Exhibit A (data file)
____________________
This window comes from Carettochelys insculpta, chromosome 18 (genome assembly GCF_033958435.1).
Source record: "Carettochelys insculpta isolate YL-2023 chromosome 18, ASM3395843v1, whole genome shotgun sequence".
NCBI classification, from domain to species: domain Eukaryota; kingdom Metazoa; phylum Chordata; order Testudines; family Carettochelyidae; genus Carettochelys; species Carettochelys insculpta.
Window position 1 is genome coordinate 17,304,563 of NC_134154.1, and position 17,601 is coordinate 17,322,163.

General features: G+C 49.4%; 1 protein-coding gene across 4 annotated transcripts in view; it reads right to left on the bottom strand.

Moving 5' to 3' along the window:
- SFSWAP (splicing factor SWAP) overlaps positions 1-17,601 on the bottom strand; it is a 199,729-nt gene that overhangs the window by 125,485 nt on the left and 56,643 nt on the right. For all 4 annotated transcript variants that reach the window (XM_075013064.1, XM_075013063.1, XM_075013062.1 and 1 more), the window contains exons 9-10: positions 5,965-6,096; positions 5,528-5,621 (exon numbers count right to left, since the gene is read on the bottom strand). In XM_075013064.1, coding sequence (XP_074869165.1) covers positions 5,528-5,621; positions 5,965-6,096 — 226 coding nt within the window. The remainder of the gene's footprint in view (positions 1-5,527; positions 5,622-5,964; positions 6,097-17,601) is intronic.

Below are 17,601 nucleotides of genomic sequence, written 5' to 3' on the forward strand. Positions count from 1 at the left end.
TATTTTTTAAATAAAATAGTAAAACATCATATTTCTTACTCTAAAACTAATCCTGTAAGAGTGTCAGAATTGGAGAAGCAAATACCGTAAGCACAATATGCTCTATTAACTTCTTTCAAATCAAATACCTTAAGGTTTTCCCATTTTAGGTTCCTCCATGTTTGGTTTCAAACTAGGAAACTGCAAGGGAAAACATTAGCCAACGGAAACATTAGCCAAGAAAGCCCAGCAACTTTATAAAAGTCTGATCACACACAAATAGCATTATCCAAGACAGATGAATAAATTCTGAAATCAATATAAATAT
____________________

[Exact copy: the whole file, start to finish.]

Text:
This window comes from Carettochelys insculpta, chromosome 18 (genome assembly GCF_033958435.1).
Source record: "Carettochelys insculpta isolate YL-2023 chromosome 18, ASM3395843v1, whole genome shotgun sequence".
NCBI classification, from domain to species: domain Eukaryota; kingdom Metazoa; phylum Chordata; order Testudines; family Carettochelyidae; genus Carettochelys; species Carettochelys insculpta.
Window position 1 is genome coordinate 17,304,563 of NC_134154.1, and position 17,601 is coordinate 17,322,163.

General features: G+C 49.4%; 1 protein-coding gene across 4 annotated transcripts in view; it reads right to left on the bottom strand.

Moving 5' to 3' along the window:
- SFSWAP (splicing factor SWAP) overlaps positions 1-17,601 on the bottom strand; it is a 199,729-nt gene that overhangs the window by 125,485 nt on the left and 56,643 nt on the right. For all 4 annotated transcript variants that reach the window (XM_075013064.1, XM_075013063.1, XM_075013062.1 and 1 more), the window contains exons 9-10: positions 5,965-6,096; positions 5,528-5,621 (exon numbers count right to left, since the gene is read on the bottom strand). In XM_075013064.1, coding sequence (XP_074869165.1) covers positions 5,528-5,621; positions 5,965-6,096 — 226 coding nt within the window. The remainder of the gene's footprint in view (positions 1-5,527; positions 5,622-5,964; positions 6,097-17,601) is intronic.

Below are 17,601 nucleotides of genomic sequence, written 5' to 3' on the forward strand. Positions count from 1 at the left end.
TATTTTTTAAATAAAATAGTAAAACATCATATTTCTTACTCTAAAACTAATCCTGTAAGAGTGTCAGAATTGGAGAAGCAAATACCGTAAGCACAATATGCTCTATTAACTTCTTTCAAATCAAATACCTTAAGGTTTTCCCATTTTAGGTTCCTCCATGTTTGGTTTCAAACTAGGAAACTGCAAGGGAAAACATTAGCCAACGGAAACATTAGCCAAGAAAGCCCAGCAACTTTATAAAAGTCTGATCACACACAAATAGCATTATCCAAGACAGATGAATAAATTCTGAAATCAATATAAATAT